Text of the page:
A political effort to impeach the entire West Virginia Supreme Court. A ballot measure aimed at giving North Carolina’s Legislature sweeping new powers to pick judges. And a bid by lawmakers to punish Arkansas’s top court for an adverse ruling on a politically charged issue.
A new Brennan Center analysis finds that attempts by state legislators to politicize or weaken courts were particularly widespread this year. That’s troubling, because when politicians drag courts and judges into the partisan muck, it becomes harder for courts to be, and appear, independent from the political actors they’re supposed to check. The three-legged stool of our democracy can stand only if the three branches are equally able to check each other.
In all in 2018, lawmakers in at least 18 states considered at least 60 bills that would have diminished or politicized the role of the judiciary. Several stories stand out, and may foreshadow what’s ahead.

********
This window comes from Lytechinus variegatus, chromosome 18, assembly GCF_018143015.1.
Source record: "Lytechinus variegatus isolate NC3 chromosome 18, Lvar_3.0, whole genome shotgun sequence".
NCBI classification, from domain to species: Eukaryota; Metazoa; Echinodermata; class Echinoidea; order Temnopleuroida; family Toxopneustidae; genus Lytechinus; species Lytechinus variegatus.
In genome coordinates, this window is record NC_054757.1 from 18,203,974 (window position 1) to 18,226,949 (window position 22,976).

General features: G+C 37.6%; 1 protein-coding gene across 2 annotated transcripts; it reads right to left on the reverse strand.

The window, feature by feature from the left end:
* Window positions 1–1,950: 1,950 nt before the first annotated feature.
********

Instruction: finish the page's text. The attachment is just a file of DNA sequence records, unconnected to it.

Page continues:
The North Carolina General Assembly continued a multi-year effort to gain an upper hand in the courts. In 2018 alone, this included largely unsuccessful proposals to gerrymander judicial districts and to cut judicial terms from eight years to two. In support of the latter proposal, one legislator remarked, referring to judges: “If you’re going to act like a legislator, perhaps you should run like one.”
The Legislature also asked North Carolina voters, via a ballot measure proposing a constitutional amendment, to give it sweeping new power to pick judges. In a positive sign, however, this plan met significant resistance, including litigation that forced the Legislature to rewrite the ballot language to be less misleading, and bipartisan opposition from all five living former governors. Voters ultimately rejected the plan by a 30-point margin.
Two states saw partisan efforts to remove sitting state supreme court justices. In Pennsylvania, Republican…